Does your home meet electric code requirements?

March 15, 2021   By Terri Williams

Does your home meet electric code requirements?

The National Electrical Code sets the minimum code requirements for safe electrical installation. But many homes in Texas – and the rest of the U.S. – are not up to code. This is a problem because homes that are not up to code are at risk for electrical failures and malfunctions. These issues can lead to electrocutions and house fires.

So, where to begin? Here’s what you need to know about whether your home is up to code.

What is the National Electrical Code?

All U.S. states adopted the National Electrical Code, which is the benchmark for electrical safety. These electrical safety regulations cover issues such as wiring, grounding, and overcurrent protection. “In the last 40 years, National Electrical Code requirements reduced home electrocutions by 83 percent,” said Brett Brenner, president of the Electrical Safety Foundation International (ESFI).

“The ESFI strongly encourages states and jurisdictions to adopt the most recent codes and standards to protect residents with the latest advancements in safety technology,” he stated.

It’s also important for you to take the necessary steps to make ensure that your home is up to code.

Why is it important for homes to be up to code?

The code is updated every three years according to Brenner, and these updates ensure that our electrical systems are safe. “Homes not up to date with the latest safety codes may not be equipped to handle today’s electrical needs, and are not adequately protected against fire and electrical hazards,” he explained.

In case you’re thinking of taking your chances, you may want to reconsider. “Each year, electrical malfunctions account for 35,000 home fires, causing over 1,130 injuries, 500 deaths, and $1.4 billion in property damage,” Brenner warned. “Many existing homes simply can’t handle the demands of today’s electrical appliances and devices.”

And a surprising number of homes are not up to code. “In the past ten years, the NEC code has made a large number of code changes to help address changes in electrical needs and safety concerns in homes,” said Benjamin Kolo, owner of Mr. Electric.

In fact, since 1975, there have been over a dozen revisions to the NEC. “Prior to 1975, most homes were woefully wired in relation to current electrical requirements,” Kolo explained. Before the 1970s, he says many homes didn’t have ground wires run throughout. “Even more concerning, many homes were wired with a technique called “’knob and tube.’”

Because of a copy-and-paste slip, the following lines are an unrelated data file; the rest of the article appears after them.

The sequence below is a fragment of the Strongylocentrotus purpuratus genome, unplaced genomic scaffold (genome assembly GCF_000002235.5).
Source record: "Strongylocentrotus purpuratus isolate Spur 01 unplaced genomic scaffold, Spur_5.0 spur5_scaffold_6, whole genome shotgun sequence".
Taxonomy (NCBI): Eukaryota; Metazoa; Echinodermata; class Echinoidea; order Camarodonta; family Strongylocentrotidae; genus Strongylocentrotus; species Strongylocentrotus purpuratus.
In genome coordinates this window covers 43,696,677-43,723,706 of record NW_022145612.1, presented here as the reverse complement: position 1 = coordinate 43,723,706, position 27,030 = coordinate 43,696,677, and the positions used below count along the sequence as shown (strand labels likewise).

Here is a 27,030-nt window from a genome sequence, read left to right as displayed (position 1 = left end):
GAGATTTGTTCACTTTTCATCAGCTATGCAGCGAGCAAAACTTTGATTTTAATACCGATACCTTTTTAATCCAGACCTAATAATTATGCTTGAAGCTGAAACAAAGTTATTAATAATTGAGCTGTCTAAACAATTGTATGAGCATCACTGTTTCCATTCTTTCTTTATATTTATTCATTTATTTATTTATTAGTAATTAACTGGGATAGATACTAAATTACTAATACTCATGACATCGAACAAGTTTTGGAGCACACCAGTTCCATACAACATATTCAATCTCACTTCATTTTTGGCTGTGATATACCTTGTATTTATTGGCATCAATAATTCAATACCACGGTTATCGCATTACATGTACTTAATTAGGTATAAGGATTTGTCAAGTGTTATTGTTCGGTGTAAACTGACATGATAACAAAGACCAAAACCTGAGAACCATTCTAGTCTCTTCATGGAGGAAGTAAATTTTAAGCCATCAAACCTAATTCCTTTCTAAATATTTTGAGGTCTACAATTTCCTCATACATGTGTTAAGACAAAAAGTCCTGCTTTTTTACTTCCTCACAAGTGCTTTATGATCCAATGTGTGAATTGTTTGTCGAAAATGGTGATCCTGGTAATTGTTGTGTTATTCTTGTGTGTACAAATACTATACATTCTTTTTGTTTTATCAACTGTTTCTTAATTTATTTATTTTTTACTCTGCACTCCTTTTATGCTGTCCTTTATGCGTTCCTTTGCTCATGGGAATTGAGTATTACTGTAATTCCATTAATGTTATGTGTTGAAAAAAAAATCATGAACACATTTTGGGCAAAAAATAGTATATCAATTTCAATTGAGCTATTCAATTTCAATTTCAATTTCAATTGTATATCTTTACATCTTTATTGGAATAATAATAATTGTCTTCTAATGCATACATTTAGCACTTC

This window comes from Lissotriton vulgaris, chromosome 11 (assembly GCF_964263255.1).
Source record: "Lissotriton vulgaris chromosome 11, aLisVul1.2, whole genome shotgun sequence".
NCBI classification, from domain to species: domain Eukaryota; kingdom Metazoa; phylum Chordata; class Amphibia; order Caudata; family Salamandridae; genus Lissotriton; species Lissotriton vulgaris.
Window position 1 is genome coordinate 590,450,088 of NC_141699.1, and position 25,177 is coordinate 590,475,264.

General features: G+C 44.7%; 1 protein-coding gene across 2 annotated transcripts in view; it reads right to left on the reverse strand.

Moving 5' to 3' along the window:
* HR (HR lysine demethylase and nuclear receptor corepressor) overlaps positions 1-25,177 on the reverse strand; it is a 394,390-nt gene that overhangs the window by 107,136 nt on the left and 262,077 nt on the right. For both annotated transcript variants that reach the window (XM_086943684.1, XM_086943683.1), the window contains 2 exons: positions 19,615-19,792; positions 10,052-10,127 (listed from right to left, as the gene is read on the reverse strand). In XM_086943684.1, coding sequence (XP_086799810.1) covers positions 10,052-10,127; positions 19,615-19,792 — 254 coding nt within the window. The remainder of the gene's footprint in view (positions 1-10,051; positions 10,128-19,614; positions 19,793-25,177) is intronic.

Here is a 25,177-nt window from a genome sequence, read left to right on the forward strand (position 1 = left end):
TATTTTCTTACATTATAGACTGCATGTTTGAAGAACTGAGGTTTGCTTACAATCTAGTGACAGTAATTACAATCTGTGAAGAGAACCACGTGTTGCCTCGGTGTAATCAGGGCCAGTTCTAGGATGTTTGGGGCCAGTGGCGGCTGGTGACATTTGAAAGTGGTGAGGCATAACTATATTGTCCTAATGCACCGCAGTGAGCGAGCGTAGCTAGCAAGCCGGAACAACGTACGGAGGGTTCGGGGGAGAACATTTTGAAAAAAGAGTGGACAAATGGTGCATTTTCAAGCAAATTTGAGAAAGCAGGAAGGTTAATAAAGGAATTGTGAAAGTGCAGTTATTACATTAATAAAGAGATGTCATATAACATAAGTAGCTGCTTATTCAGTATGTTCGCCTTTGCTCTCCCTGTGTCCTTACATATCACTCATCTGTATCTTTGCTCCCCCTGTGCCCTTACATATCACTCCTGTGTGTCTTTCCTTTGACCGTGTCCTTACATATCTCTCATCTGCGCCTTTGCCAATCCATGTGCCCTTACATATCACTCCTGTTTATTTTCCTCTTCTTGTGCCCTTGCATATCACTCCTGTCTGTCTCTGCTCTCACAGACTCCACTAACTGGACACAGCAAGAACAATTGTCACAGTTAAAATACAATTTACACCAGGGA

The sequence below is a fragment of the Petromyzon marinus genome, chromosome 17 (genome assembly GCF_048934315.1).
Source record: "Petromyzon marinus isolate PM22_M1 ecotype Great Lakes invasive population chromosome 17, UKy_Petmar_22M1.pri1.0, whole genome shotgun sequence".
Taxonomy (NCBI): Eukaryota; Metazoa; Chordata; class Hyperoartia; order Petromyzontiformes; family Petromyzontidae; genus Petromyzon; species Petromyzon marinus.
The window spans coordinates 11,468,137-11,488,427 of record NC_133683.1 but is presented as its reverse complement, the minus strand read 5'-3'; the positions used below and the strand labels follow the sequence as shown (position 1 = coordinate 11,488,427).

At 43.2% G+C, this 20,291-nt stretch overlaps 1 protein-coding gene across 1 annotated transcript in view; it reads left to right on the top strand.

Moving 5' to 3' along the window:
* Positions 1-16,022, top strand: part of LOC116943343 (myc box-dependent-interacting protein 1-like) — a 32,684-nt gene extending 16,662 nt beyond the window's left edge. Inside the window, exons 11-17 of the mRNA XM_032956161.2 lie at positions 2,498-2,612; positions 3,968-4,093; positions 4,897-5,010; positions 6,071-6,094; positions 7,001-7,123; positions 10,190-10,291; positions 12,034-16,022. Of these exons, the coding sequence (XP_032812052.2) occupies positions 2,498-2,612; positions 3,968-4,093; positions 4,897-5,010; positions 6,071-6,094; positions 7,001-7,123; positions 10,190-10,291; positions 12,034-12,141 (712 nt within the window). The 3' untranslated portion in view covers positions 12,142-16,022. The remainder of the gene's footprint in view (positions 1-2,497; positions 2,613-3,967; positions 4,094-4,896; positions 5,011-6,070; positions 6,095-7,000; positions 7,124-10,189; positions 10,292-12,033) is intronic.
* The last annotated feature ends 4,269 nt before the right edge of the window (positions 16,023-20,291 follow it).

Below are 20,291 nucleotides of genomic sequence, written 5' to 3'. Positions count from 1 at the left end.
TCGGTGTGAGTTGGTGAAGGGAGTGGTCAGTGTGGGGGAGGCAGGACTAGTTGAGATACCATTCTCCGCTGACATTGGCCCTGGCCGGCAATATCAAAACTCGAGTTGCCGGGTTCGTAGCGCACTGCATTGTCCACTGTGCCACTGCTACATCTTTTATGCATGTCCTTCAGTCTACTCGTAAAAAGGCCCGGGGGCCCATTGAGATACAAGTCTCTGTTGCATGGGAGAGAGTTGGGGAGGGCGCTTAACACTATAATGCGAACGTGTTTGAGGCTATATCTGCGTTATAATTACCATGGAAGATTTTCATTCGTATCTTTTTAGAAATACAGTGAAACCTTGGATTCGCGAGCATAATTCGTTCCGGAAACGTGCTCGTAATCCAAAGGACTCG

So, what does that mean, and why does it matter? “Knob and tube wiring does not have a ground wire anywhere in the system – including devices that we come in contact with on a daily basis, like light switches and outlets,” said Kolo.

And as a result, Kolo says these types of homes fail to offer any type of protection if there’s a short circuit or wiring failure. “In the 1950s and on, house wiring was improved, but homes were typically wired with only 4 separate circuits for most of the home and a 60-amp service.”

Now, compare that to the current code requirements in the average home: 200 amps with at least 13 separate circuits. When you consider the appliances, electronics, lighting, and other electrical needs of today’s home, it’s easy to understand why an older home would be overloaded.

Don’t take shortcuts

If you’re buying, selling, or remodeling a house, electrical inspections are a must according to Mark Dawson, COO of Mister Sparky. “They’re crucial to understanding what you’re getting into and ensuring a home is safe,” he said. “Even newly remodeled homes might have neglected electrical systems with aging components, outdated design, and other problems that range from inconvenient to dangerous.”

This isn’t where you want to take shortcuts. “Even though going through all the steps to ensure a home or property is up to code may seem like a hassle, it could make all the difference,” he says. “Taking shortcuts through shoddy wiring jobs may cause a home or property to go up in flames.” And even if you plan on staying in your home for a long time, you want to ensure that it’s not a fire hazard.

To learn more, see SaveOnEnergy’s article on 2020 electrical requirements for homes.

 

Terri Williams is a freelance journalist with bylines at The Economist, USA Today, Yahoo, the Houston Chronicle, and U.S. News & World Report. Connect with her on Twitter or LinkedIn.

[Francescomoufotografo]/Shutterstock